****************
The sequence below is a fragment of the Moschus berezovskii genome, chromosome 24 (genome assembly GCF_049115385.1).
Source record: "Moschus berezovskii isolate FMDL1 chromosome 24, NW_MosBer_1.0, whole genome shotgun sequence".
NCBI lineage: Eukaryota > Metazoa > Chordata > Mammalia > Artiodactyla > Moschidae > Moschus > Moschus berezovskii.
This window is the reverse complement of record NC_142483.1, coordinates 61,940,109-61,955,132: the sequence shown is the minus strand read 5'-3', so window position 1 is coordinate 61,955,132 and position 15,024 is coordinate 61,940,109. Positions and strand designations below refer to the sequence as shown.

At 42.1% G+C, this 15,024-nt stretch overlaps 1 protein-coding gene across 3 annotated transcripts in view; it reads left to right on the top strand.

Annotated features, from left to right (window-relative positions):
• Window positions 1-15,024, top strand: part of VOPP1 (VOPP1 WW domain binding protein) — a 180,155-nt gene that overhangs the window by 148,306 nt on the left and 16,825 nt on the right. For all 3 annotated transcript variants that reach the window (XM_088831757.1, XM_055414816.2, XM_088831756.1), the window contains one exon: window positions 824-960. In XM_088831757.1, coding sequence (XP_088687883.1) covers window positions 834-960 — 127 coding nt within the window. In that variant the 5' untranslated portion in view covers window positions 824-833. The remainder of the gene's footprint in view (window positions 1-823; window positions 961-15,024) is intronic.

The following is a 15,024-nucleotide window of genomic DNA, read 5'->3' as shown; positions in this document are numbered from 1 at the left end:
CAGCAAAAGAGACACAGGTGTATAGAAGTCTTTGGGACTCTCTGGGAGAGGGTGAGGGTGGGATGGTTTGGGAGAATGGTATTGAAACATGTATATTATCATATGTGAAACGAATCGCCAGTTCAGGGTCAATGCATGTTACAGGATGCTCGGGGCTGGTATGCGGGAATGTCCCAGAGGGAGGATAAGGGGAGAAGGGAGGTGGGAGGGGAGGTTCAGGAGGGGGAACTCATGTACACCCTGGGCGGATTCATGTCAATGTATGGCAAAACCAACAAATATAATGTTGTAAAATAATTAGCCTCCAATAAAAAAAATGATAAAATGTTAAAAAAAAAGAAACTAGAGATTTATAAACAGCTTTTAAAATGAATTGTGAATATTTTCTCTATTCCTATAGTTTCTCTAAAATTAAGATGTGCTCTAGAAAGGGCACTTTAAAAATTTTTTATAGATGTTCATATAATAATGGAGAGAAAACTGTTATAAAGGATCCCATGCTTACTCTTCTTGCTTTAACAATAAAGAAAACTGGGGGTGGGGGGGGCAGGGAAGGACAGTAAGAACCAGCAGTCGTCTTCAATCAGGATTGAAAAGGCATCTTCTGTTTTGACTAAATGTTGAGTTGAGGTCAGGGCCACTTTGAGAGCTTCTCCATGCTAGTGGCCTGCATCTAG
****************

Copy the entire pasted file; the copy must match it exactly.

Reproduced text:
The sequence below is a fragment of the Moschus berezovskii genome, chromosome 24 (genome assembly GCF_049115385.1).
Source record: "Moschus berezovskii isolate FMDL1 chromosome 24, NW_MosBer_1.0, whole genome shotgun sequence".
NCBI lineage: Eukaryota > Metazoa > Chordata > Mammalia > Artiodactyla > Moschidae > Moschus > Moschus berezovskii.
This window is the reverse complement of record NC_142483.1, coordinates 61,940,109-61,955,132: the sequence shown is the minus strand read 5'-3', so window position 1 is coordinate 61,955,132 and position 15,024 is coordinate 61,940,109. Positions and strand designations below refer to the sequence as shown.

At 42.1% G+C, this 15,024-nt stretch overlaps 1 protein-coding gene across 3 annotated transcripts in view; it reads left to right on the top strand.

Annotated features, from left to right (window-relative positions):
• Window positions 1-15,024, top strand: part of VOPP1 (VOPP1 WW domain binding protein) — a 180,155-nt gene that overhangs the window by 148,306 nt on the left and 16,825 nt on the right. For all 3 annotated transcript variants that reach the window (XM_088831757.1, XM_055414816.2, XM_088831756.1), the window contains one exon: window positions 824-960. In XM_088831757.1, coding sequence (XP_088687883.1) covers window positions 834-960 — 127 coding nt within the window. In that variant the 5' untranslated portion in view covers window positions 824-833. The remainder of the gene's footprint in view (window positions 1-823; window positions 961-15,024) is intronic.

The following is a 15,024-nucleotide window of genomic DNA, read 5'->3' as shown; positions in this document are numbered from 1 at the left end:
CAGCAAAAGAGACACAGGTGTATAGAAGTCTTTGGGACTCTCTGGGAGAGGGTGAGGGTGGGATGGTTTGGGAGAATGGTATTGAAACATGTATATTATCATATGTGAAACGAATCGCCAGTTCAGGGTCAATGCATGTTACAGGATGCTCGGGGCTGGTATGCGGGAATGTCCCAGAGGGAGGATAAGGGGAGAAGGGAGGTGGGAGGGGAGGTTCAGGAGGGGGAACTCATGTACACCCTGGGCGGATTCATGTCAATGTATGGCAAAACCAACAAATATAATGTTGTAAAATAATTAGCCTCCAATAAAAAAAATGATAAAATGTTAAAAAAAAAGAAACTAGAGATTTATAAACAGCTTTTAAAATGAATTGTGAATATTTTCTCTATTCCTATAGTTTCTCTAAAATTAAGATGTGCTCTAGAAAGGGCACTTTAAAAATTTTTTATAGATGTTCATATAATAATGGAGAGAAAACTGTTATAAAGGATCCCATGCTTACTCTTCTTGCTTTAACAATAAAGAAAACTGGGGGTGGGGGGGGCAGGGAAGGACAGTAAGAACCAGCAGTCGTCTTCAATCAGGATTGAAAAGGCATCTTCTGTTTTGACTAAATGTTGAGTTGAGGTCAGGGCCACTTTGAGAGCTTCTCCATGCTAGTGGCCTGCATCTAG